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  1. The availability of large-scale electronic health record datasets has led to the development of artificial intel- ligence (AI) methods for clinical risk prediction that help improve patient care. However, existing studies have shown that AI models suffer from severe performance decay after several years of deployment, which might be caused by various temporal dataset shifts. When the shift occurs, we have access to large-scale pre-shift data and small-scale post-shift data that are not enough to train new models in the post-shift environment. In this study, we propose a new method to address the issue. We reweight patients from the pre-shift environ- ment to mitigate the distribution shift between pre- and post-shift environments. Moreover, we adopt a Kullback-Leibler divergence loss to force the models to learn similar patient representations in pre- and post-shift environments. Our experimental results show that our model efficiently mitigates temporal shifts, improving prediction performance. 
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    Free, publicly-accessible full text available September 1, 2024
  2. Free, publicly-accessible full text available April 1, 2024
  3. Abstract We conducted a mesocosm experiment to examine how ocean acidification (OA) affects communities of prokaryotes and eukaryotes growing on single‐use drinking bottles in subtropical eutrophic waters of the East China Sea. Based on 16S rDNA gene sequencing, simulated high CO 2 significantly altered the prokaryotic community, with the relative abundance of the phylum Planctomycetota increasing by 49%. Under high CO 2 , prokaryotes in the plastisphere had enhanced nitrogen dissimilation and ureolysis, raising the possibility that OA may modify nutrient cycling in subtropical eutrophic waters. The relative abundance of pathogenic and animal parasite bacteria also increased under simulated high CO 2 . Our results show that elevated CO 2 levels significantly affected several animal taxa based on 18S rDNA gene sequencing. For example, Mayorella amoebae were highly resistant, whereas Labyrinthula were sensitive to OA. Thus, OA may alter plastisphere food chains in subtropical eutrophic waters.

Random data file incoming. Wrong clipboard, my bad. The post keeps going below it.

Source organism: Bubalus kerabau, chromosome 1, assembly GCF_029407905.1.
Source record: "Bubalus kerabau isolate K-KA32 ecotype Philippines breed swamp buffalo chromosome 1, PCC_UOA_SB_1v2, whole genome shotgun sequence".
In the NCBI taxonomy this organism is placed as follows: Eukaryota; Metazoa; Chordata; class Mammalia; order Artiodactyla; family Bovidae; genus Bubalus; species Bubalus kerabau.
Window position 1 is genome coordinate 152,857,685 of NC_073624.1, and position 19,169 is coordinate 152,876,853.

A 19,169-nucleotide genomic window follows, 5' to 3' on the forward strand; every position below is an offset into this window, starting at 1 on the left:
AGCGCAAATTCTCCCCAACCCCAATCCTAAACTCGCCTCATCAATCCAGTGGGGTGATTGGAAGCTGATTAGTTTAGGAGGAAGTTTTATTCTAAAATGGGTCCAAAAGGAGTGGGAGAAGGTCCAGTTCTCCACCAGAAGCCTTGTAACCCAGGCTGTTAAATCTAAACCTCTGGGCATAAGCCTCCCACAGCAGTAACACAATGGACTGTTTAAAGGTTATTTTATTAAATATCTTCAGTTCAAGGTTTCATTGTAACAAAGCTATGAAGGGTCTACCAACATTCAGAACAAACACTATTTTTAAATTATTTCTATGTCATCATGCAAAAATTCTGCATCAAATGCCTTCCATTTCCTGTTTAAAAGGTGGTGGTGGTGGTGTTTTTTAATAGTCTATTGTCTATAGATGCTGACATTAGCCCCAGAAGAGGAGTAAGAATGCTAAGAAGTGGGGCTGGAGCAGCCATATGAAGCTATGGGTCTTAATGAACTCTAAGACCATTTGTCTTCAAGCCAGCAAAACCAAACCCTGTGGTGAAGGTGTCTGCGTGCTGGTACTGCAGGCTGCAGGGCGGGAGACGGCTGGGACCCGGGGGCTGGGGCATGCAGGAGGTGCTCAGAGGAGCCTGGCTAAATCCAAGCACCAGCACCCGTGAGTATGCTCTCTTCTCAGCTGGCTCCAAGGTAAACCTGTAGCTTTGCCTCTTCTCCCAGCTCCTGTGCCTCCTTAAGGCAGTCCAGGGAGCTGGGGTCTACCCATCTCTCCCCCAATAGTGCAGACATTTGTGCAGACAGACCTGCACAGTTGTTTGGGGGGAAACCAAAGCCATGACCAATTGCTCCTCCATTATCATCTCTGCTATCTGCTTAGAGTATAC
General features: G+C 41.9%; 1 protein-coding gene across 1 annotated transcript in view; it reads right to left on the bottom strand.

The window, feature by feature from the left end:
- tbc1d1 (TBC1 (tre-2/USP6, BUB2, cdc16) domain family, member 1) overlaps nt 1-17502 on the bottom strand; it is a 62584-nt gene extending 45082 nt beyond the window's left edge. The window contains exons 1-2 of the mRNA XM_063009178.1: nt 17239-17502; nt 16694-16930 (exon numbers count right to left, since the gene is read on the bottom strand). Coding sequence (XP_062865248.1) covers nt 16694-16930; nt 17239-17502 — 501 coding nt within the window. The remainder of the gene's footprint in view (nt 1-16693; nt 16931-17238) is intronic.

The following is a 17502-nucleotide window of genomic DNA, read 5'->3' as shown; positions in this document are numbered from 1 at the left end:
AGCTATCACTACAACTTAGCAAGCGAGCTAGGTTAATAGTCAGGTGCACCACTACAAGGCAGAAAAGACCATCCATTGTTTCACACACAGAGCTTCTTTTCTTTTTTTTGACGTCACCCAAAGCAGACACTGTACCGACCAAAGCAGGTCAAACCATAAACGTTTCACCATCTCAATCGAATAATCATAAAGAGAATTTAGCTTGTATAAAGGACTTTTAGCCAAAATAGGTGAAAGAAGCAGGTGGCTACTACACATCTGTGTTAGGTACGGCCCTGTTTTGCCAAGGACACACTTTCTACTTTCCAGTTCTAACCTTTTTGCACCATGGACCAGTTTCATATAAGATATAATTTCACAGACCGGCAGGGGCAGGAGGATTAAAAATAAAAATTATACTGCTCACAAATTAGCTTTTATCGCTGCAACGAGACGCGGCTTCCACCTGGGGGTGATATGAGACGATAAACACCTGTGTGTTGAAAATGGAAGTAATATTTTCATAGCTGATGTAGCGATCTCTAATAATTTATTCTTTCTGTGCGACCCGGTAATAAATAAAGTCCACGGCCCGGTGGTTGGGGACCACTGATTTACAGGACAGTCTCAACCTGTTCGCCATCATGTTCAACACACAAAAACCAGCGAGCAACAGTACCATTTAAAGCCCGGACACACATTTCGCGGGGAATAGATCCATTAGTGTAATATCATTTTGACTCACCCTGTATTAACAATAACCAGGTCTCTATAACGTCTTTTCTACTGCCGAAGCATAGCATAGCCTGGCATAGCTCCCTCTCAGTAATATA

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    Free, publicly-accessible full text available August 1, 2024
  4. Abstract—Sleep staging is a key challenge in diagnosing and treating sleep-related diseases due to its labor-intensive, time- consuming, costly, and error-prone. With the availability of large- scale sleep signal data, many deep learning methods are proposed for automatic sleep staging. However, these existing methods face several challenges including the heterogeneity of patients’ underlying health conditions and the difficulty modeling complex interactions between sleep stages. In this paper, we propose a neural network architecture named DREAM to tackle these is- sues for automatic sleep staging. DREAM consists of (i) a feature representation network that generates robust representations for sleep signals via the variational auto-encoder framework and contrastive learning and (ii) a sleep stage classification network that explicitly models the interactions between sleep stages in the sequential context at both feature representation and label classification levels via Transformer and conditional random field architectures. Our experimental results indicate that DREAM significantly outperforms existing methods for automatic sleep staging on three sleep signal datasets. 
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  5. Free, publicly-accessible full text available March 28, 2024